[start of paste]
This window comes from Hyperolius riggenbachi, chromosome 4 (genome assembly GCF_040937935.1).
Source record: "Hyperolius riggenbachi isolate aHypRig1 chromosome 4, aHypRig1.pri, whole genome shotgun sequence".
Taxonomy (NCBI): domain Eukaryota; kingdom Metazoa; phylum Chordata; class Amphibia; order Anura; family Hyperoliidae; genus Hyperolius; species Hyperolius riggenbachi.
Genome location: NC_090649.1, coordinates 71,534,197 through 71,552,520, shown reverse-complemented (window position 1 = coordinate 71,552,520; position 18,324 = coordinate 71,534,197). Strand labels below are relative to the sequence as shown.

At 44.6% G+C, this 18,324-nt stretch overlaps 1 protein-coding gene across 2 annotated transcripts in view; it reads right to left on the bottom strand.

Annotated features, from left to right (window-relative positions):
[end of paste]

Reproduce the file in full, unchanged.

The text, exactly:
This window comes from Hyperolius riggenbachi, chromosome 4 (genome assembly GCF_040937935.1).
Source record: "Hyperolius riggenbachi isolate aHypRig1 chromosome 4, aHypRig1.pri, whole genome shotgun sequence".
Taxonomy (NCBI): domain Eukaryota; kingdom Metazoa; phylum Chordata; class Amphibia; order Anura; family Hyperoliidae; genus Hyperolius; species Hyperolius riggenbachi.
Genome location: NC_090649.1, coordinates 71,534,197 through 71,552,520, shown reverse-complemented (window position 1 = coordinate 71,552,520; position 18,324 = coordinate 71,534,197). Strand labels below are relative to the sequence as shown.

At 44.6% G+C, this 18,324-nt stretch overlaps 1 protein-coding gene across 2 annotated transcripts in view; it reads right to left on the bottom strand.

Annotated features, from left to right (window-relative positions):